Landscaper Gas Safety Tips

A wide range of landscaping equipment (e.g., mowers, trimmers and leaf blowers) is powered by gasoline. That’s why it’s crucial for employees to know how to properly manage this toxic, flammable form of fuel. After all, failure to store, transport or handle gasoline correctly could result in serious safety ramifications. Breathing in gasoline fumes can cause dizziness, nausea and disorientation, while gasoline fires can lead to severe burns and blisters. In the most severe cases, gasoline incidents can even result in death. Nevertheless, these concerns can be addressed with proper safeguards. You can help keep yourself and others safe when working with these landscaper gas safety tips at the job site by following these precautions.

Landscaper Gas Safety Tips

Selecting and Filling Gasoline Cans

First, it’s important to ensure that gasoline is kept in an approved gasoline can. Keeping gasoline in the wrong container increases the risk of the gasoline leaking or exploding from pressure over time.

Be sure to select a gasoline can that is made out of metal, holds 5 gallons or less and has a flame arrestor—which helps prevent sparks from traveling up the gasoline can’s nozzle. In addition, the gasoline can should be properly labeled with its contents. Never place anything other than gasoline in a labeled gasoline can.

Keep in mind that while plastic gasoline cans are common, they aren’t as safe as metal cans. Plastic cans will melt in the event of a fire, allowing the gasoline inside the can to escape and contribute to the spread of the flames.

When it’s time to fill your gasoline can, follow these landscaper gas safety steps:

  • Fill the can outdoors, on level ground and away from any ignition sources. Never fill a gasoline can inside a vehicle, as doing so could create a buildup of static electricity and set the gasoline can on fire.
  • Touch the can to the gasoline dispenser nozzle before removing the can lid. This will help reduce the risk of a static spark occurring during filling, which could ignite the gasoline in the can.
  • Keep the gasoline dispenser nozzle in close contact with the can inlet during filling—this practice will also help lower the risk of a static spark taking place.
  • If you spill any gasoline while filling, clean it up immediately. Bring extra work clothing to the job site in case you spill gasoline on yourself and need to change.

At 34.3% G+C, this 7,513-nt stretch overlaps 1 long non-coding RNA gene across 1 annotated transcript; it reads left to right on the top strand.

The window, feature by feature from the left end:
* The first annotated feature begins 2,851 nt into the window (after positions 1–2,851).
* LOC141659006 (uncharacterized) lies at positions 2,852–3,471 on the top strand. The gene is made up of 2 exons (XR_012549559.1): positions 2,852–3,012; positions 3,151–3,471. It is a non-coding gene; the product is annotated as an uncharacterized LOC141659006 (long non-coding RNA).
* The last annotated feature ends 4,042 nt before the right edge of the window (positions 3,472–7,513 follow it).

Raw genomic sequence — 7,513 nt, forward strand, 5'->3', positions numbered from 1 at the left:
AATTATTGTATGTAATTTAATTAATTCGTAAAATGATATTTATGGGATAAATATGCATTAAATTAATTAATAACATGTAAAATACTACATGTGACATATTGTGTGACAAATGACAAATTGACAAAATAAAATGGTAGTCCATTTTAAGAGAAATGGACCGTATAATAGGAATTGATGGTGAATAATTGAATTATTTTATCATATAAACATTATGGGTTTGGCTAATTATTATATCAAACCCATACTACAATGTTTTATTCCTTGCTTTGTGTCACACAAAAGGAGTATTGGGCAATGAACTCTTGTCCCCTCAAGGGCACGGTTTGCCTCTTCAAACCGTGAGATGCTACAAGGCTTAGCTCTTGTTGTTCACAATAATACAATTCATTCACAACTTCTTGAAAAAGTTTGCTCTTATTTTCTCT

• Because gasoline expands, it’s important to never fill the gasoline can above its maximum fill line. An overly full gasoline can is at greater risk of leaking or exploding.
  • When you are finished filling, replace the gasoline can lid and tighten it securely.

Transporting Gasoline Cans

When transporting gasoline cans, make sure you do so in a way that limits the spread of toxic gasoline fumes throughout the vehicle. Both full and empty gasoline cans should be placed far away from any passengers and the driver. The safest areas to place gasoline cans are within the vehicle bed or on a roof rack, if applicable. In any scenario, be sure to keep the cans secured in an upright position to avoid spills during transport.

Landscaper Gasoline Safety Tips and The Refueling Process

When refueling equipment with gasoline, follow these precautions:

  • Refuel the equipment outdoors, on level ground and away from any ignition sources. Allow the equipment’s engine to cool before you refuel, and loosen the fuel cap slowly to relieve pressure in the tank.
  • Remember to touch the gasoline can’s nozzle to the tank before removing the fuel cap to avoid a static spark from igniting the gasoline.
  • Keep the gasoline can’s nozzle in close contact with the tank to prevent spills. If you spill any gasoline, clean it up immediately. If you spill gasoline on yourself, change into your spare work clothing.
  • Pay close attention when filling the fuel tank—avoid overfilling it. When you are finished filling the tank, replace the fuel cap and tighten it securely.

Storing Gasoline Cans

When you are finished using gasoline, it’s vital to store it safely. Even though landscaping tasks can often require you to move between job sites, be sure to establish a secure location for storing gasoline cans. Although it might be tempting, you should never store gasoline cans—full or empty—in a vehicle. The best place to store gasoline cans is in a flammable liquid storage cabinet. Such a cabinet should be made of nonreactive metal, be able to remain at room temperature and be clearly labeled as a safe gasoline storage area.

Never block a flammable liquid storage cabinet’s doors, and avoid storing any items on top of the cabinet. Keep any sources of ignition and electronics at a safe distance from the cabinet. If you are ever unsure of where to store gasoline cans at work, consult your supervisor.

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